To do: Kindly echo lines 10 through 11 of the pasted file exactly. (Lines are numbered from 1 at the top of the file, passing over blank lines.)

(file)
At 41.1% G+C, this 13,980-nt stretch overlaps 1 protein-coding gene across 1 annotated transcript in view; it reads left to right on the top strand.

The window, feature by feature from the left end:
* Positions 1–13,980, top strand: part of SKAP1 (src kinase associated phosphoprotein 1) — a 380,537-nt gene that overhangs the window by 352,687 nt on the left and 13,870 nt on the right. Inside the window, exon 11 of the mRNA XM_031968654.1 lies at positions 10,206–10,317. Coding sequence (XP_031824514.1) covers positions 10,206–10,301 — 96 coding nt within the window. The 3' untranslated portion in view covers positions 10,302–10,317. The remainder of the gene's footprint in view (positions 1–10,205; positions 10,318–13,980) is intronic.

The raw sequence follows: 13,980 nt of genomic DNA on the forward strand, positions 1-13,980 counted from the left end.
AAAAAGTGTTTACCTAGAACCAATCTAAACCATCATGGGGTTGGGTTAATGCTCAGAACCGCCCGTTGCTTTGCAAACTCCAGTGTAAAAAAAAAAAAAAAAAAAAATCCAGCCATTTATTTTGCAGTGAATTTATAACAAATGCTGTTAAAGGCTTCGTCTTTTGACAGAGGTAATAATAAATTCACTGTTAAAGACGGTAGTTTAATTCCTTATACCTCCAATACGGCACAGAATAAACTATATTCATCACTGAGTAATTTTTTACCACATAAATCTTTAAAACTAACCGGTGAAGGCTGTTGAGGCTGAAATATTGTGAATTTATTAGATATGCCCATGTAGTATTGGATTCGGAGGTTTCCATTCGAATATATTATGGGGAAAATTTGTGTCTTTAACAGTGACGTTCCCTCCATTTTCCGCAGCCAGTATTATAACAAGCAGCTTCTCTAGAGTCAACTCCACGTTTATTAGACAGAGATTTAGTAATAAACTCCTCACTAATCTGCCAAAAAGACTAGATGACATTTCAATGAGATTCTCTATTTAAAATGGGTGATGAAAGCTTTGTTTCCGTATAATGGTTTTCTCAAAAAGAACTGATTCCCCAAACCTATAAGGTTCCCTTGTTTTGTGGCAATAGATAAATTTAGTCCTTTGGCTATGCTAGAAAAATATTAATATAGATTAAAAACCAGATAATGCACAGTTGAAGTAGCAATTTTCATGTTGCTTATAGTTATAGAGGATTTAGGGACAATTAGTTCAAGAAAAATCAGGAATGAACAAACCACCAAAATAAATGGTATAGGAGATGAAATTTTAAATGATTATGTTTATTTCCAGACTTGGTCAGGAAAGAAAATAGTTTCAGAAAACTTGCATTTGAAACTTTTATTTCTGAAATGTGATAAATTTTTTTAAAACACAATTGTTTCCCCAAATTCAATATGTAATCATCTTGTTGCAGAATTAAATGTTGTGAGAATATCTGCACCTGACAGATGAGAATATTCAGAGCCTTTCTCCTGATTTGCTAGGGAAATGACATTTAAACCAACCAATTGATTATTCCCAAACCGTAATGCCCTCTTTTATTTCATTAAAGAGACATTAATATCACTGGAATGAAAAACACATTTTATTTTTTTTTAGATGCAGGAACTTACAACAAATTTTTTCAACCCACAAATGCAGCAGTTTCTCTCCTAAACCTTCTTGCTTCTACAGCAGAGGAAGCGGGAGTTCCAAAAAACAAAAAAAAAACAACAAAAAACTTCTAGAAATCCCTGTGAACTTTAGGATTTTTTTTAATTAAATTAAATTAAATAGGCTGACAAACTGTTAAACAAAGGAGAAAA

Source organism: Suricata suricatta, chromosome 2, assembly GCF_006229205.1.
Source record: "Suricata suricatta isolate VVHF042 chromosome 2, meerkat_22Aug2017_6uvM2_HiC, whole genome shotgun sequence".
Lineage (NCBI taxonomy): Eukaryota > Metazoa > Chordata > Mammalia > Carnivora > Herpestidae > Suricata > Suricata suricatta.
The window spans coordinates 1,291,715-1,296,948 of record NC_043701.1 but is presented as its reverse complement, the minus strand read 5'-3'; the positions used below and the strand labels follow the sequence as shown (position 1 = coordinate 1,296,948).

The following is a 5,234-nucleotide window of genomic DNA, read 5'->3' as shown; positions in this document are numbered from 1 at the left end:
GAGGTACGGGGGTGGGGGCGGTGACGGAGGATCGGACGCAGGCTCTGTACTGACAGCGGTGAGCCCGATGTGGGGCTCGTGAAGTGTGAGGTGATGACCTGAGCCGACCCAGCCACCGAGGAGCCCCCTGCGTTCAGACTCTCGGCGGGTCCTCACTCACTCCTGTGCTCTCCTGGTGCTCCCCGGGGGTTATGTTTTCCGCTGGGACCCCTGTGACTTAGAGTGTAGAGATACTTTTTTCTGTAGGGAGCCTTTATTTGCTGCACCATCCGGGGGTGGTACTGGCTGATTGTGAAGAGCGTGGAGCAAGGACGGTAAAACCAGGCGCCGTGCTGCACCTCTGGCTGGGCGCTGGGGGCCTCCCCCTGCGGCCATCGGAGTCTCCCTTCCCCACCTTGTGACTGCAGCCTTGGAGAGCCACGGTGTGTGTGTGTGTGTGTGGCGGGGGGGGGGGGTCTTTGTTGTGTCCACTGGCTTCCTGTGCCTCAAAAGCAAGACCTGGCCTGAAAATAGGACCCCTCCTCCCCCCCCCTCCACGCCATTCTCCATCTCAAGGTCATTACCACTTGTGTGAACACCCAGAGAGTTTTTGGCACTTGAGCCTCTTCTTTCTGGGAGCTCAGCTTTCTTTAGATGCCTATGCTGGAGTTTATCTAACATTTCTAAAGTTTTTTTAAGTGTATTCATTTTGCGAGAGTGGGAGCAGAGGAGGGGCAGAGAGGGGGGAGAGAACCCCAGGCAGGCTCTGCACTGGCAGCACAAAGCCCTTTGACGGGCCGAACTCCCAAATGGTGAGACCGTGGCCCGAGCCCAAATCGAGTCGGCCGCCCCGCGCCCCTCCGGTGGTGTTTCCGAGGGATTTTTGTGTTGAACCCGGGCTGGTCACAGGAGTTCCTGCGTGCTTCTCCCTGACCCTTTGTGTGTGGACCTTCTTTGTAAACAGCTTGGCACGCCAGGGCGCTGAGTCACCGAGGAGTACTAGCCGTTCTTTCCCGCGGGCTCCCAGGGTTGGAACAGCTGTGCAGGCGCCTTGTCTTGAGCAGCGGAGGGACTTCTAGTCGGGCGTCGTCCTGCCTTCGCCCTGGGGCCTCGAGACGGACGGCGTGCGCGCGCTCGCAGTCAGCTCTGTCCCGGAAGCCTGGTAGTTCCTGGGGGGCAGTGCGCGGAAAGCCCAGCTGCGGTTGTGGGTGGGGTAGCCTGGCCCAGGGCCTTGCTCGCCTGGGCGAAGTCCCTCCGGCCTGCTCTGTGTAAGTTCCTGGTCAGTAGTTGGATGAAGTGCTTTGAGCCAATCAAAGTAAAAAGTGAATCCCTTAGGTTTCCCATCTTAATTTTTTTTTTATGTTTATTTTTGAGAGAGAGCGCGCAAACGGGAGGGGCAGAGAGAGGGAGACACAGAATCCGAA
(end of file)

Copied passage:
The following is a 5,234-nucleotide window of genomic DNA, read 5'->3' as shown; positions in this document are numbered from 1 at the left end:
GAGGTACGGGGGTGGGGGCGGTGACGGAGGATCGGACGCAGGCTCTGTACTGACAGCGGTGAGCCCGATGTGGGGCTCGTGAAGTGTGAGGTGATGACCTGAGCCGACCCAGCCACCGAGGAGCCCCCTGCGTTCAGACTCTCGGCGGGTCCTCACTCACTCCTGTGCTCTCCTGGTGCTCCCCGGGGGTTATGTTTTCCGCTGGGACCCCTGTGACTTAGAGTGTAGAGATACTTTTTTCTGTAGGGAGCCTTTATTTGCTGCACCATCCGGGGGTGGTACTGGCTGATTGTGAAGAGCGTGGAGCAAGGACGGTAAAACCAGGCGCCGTGCTGCACCTCTGGCTGGGCGCTGGGGGCCTCCCCCTGCGGCCATCGGAGTCTCCCTTCCCCACCTTGTGACTGCAGCCTTGGAGAGCCACGGTGTGTGTGTGTGTGTGTGGCGGGGGGGGGGGGTCTTTGTTGTGTCCACTGGCTTCCTGTGCCTCAAAAGCAAGACCTGGCCTGAAAATAGGACCCCTCCTCCCCCCCCCTCCACGCCATTCTCCATCTCAAGGTCATTACCACTTGTGTGAACACCCAGAGAGTTTTTGGCACTTGAGCCTCTTCTTTCTGGGAGCTCAGCTTTCTTTAGATGCCTATGCTGGAGTTTATCTAACATTTCTAAAGTTTTTTTAAGTGTATTCATTTTGCGAGAGTGGGAGCAGAGGAGGGGCAGAGAGGGGGGAGAGAACCCCAGGCAGGCTCTGCACTGGCAGCACAAAGCCCTTTGACGGGCCGAACTCCCAAATGGTGAGACCGTGGCCCGAGCCCAAATCGAGTCGGCCGCCCCGCGCCCCTCCGGTGGTGTTTCCGAGGGATTTTTGTGTTGAACCCGGGCTGGTCACAGGAGTTCCTGCGTGCTTCTCCCTGACCCTTTGTGTGTGGACCTTCTTTGTAAACAGCTTGGCACGCCAGGGCGCTGAGTCACCGAGGAGTACTAGCCGTTCTTTCCCGCGGGCTCCCAGGGTTGGAACAGCTGTGCAGGCGCCTTGTCTTGAGCAGCGGAGGGACTTCTAGTCGGGCGTCGTCCTGCCTTCGCCCTGGGGCCTCGAGACGGACGGCGTGCGCGCGCTCGCAGTCAGCTCTGTCCCGGAAGCCTGGTAGTTCCTGGGGGGCAGTGCGCGGAAAGCCCAGCTGCGGTTGTGGGTGGGGTAGCCTGGCCCAGGGCCTTGCTCGCCTGGGCGAAGTCCCTCCGGCCTGCTCTGTGTAAGTTCCTGGTCAGTAGTTGGATGAAGTGCTTTGAGCCAATCAAAGTAAAAAGTGAATCCCTTAGGTTTCCCATCTTAATTTTTTTTTTATGTTTATTTTTGAGAGAGAGCGCGCAAACGGGAGGGGCAGAGAGAGGGAGACACAGAATCCGAA